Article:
My previous post introduced us to the mysterious focus known as Biochemistry. Today's post dives deeper into this focus, with special attention to a group of chemicals known as neurohormones.
What is a neurohormone?
The first portion, neuro, comes from the word "neuron". A neuron is a cell that processes and transfers information using electrical and chemical signals (5). They are what allow us to feel, like when you burn your hand on the stove. Neurons are found throughout the body in the Central Nervous System (CNS) and the Peripheral Nervous System (PNS). Now let’s take a look at the other portion of the term (hormone).
Hormones are chemicals produced by specific parts of the body (known as endocrine glands) that travel to another designated body part (target tissue). Let's use birth control as an example. Everyone, both males and females, are familiar with birth control. Birth control has a wide range of compositions, but the most common is an orally prescribed hormone called progestin (4). Progestin is a hormone found in high concentration during female pregnancy. The hormone essentially tricks the body into thinking it is already pregnant, thereby preventing pregnancy after intercourse. So, this gives us an idea of what a hormone is, with progestin serving as an example.
Putting the two together, we are again faced with the term "neurohormone". A neurohormone is a hormone produced by a neuron in the nervous system, traveling and acting on a specific body part (target tissue). In schematic form:
What are neurohormones for?
Neurohormones play important roles in the regulation of other hormones. Such hormones include progestin (involved in reproduction), cortisol (involved in stress), and many more affiliated with daily body functions. Basically, neurohormones are everywhere!
Why is this? Why are neurohormones necessary for control of other hormones? The answer is still uncertain, but many scientists believe it is due to complexity of higher organisms (6, 7). As we evolve along the phylogenetic tree, we have developed more and more complex systems. Neurohormones assist in this complexity by regulating downstream hormones.
The study and understanding of neurohormones can give us valuable information about medicine, invasive species control, and many more applications (8, 9). For example, understanding how the neurohormone corticotropin-releasing hormone (CRH) works has helped us understand how to control appetite and cure anorexia (8). Another example is our understanding of sea lamprey gonadotropin-releasing hormone (GnRH) for development of species-specific pesticides. Most applications are biomedical, but that doesn't mean research on neurohormones should be limited to only biomedical studies. It all starts with you!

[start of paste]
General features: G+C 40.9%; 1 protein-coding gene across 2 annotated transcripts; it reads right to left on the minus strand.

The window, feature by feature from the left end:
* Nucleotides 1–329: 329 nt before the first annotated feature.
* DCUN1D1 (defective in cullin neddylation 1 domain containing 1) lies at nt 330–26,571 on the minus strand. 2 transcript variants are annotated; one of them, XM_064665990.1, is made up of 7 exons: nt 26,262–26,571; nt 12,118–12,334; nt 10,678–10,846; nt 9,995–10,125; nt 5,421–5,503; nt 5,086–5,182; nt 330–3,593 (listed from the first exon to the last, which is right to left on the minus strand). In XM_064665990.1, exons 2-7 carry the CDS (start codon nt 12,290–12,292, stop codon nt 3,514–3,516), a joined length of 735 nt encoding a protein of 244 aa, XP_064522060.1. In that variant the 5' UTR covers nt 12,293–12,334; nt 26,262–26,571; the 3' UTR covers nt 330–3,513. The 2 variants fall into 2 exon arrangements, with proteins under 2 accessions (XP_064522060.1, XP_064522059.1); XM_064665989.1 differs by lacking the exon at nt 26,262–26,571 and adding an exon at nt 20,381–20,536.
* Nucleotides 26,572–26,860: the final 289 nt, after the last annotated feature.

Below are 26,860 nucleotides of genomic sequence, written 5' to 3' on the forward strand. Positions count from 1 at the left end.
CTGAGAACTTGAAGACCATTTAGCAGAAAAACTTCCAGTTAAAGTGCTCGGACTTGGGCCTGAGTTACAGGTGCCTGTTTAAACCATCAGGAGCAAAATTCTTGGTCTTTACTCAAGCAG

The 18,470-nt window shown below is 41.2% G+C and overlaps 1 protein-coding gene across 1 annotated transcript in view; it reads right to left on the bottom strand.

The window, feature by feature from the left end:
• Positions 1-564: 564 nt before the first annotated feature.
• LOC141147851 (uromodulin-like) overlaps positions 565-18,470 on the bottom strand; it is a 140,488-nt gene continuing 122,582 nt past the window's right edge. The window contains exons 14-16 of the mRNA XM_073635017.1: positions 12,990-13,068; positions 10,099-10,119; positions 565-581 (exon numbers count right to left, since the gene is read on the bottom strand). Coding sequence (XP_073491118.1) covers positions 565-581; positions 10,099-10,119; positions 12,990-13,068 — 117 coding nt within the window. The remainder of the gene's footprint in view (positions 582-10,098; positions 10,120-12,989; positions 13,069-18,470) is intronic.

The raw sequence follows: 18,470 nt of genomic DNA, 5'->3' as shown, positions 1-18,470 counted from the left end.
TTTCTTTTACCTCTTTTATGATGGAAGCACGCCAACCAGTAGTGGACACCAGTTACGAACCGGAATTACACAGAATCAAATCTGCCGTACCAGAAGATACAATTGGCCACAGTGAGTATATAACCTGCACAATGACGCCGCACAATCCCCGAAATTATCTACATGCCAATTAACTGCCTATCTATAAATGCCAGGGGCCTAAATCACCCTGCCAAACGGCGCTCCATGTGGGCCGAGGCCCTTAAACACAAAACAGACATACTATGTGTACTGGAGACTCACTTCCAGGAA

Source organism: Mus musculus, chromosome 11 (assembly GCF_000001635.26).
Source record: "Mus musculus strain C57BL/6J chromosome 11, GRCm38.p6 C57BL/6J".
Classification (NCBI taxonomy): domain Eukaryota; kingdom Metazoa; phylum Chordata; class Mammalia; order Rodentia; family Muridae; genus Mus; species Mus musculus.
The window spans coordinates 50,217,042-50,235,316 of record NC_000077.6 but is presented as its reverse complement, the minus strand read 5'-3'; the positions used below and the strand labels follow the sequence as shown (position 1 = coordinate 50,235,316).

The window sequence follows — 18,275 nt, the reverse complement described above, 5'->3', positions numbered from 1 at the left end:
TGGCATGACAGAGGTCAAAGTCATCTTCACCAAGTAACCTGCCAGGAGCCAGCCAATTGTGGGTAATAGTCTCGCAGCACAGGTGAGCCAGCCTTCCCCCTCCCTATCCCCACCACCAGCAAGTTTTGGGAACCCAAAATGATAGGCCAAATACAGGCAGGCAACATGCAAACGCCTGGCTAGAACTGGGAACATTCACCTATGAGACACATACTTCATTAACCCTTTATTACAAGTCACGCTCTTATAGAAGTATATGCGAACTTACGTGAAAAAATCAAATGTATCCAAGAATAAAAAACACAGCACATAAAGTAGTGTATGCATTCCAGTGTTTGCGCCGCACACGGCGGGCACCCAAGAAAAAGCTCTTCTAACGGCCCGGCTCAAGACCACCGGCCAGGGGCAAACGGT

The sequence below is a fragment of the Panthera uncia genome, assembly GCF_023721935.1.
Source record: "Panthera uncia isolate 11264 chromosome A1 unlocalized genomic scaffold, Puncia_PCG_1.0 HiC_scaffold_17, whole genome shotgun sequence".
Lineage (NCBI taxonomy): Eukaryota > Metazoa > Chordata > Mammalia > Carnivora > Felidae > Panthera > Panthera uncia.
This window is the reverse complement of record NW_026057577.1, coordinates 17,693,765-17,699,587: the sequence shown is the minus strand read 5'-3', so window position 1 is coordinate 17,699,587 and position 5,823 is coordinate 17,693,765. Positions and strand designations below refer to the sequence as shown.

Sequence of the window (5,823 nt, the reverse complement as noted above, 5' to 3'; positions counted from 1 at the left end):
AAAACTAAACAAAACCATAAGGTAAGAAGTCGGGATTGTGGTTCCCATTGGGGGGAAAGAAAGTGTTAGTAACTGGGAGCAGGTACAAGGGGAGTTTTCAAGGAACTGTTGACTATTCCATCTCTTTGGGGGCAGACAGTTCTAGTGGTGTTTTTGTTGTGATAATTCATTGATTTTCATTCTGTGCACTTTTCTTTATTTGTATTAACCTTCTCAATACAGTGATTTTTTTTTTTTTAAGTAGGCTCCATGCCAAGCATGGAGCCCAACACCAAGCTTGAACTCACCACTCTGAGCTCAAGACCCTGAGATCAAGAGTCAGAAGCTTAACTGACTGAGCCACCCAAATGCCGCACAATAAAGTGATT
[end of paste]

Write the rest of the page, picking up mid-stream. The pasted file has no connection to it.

Bringing it all full circle with "vampire fish".
1. Palkovits, M. "Distribution of chemically identified neurotransmitters, neuromodulators, and neurohormones in the central nervous system: review and considerations." Endocrinology, Neuroendocrinology, Neuropeptides(1981): 203.
2. Perić-Mataruga, Vesna, Vera Nenadović, and Jelisaveta Ivanović. "Neurohormones in insect stress: a review." Archives of Biological Sciences58.1 (2006): 1-12.
3. Welsh, JOHN H. "Neurohormones." The hormones 3 (1955): 97-151.
4. McCann, Margaret F., and Linda S. Potter. "Progestin-only oral contraception: a comprehensive review." Contraception 50.6 Suppl 1 (1994): S1.
5. Zuliani, Luigi, et al. "Central nervous system neuronal surface antibody associated syndromes: review and guidelines for recognition." Journal of Neurology, Neurosurgery & Psychiatry 83.6 (2012): 638-645.
6. Singh, M., and P. D. Webster. "Neurohormonal control of pancreatic secretion. A review." Gastroenterology 74.2 Pt 1 (1978): 294.
7. Haemer, Matthew A., Terry T. Huang, and Stephen R. Daniels. "Peer Reviewed: The Effect of Neurohormonal Factors, Epigenetic Factors, and Gut Microbiota on Risk of Obesity." Preventing chronic disease 6.3 (2009).
8. Yada T, Kohno D, Maejima Y, et al: Neurohormones, rikkunshito and hypothalamic neurons interactively control appetite and anorexia. Curr Pharm Des. May 23–2012.(Epub ahead of print).
9. Sower, Stacia A., Mihael Freamat, and Scott I. Kavanaugh. "The origins of the vertebrate hypothalamic–pituitary–gonadal (HPG) and hypothalamic–pituitary–thyroid (HPT) endocrine systems: new insights from lampreys." General and comparative endocrinology 161.1 (2009): 20-29.
Questions? Comments? Confusions?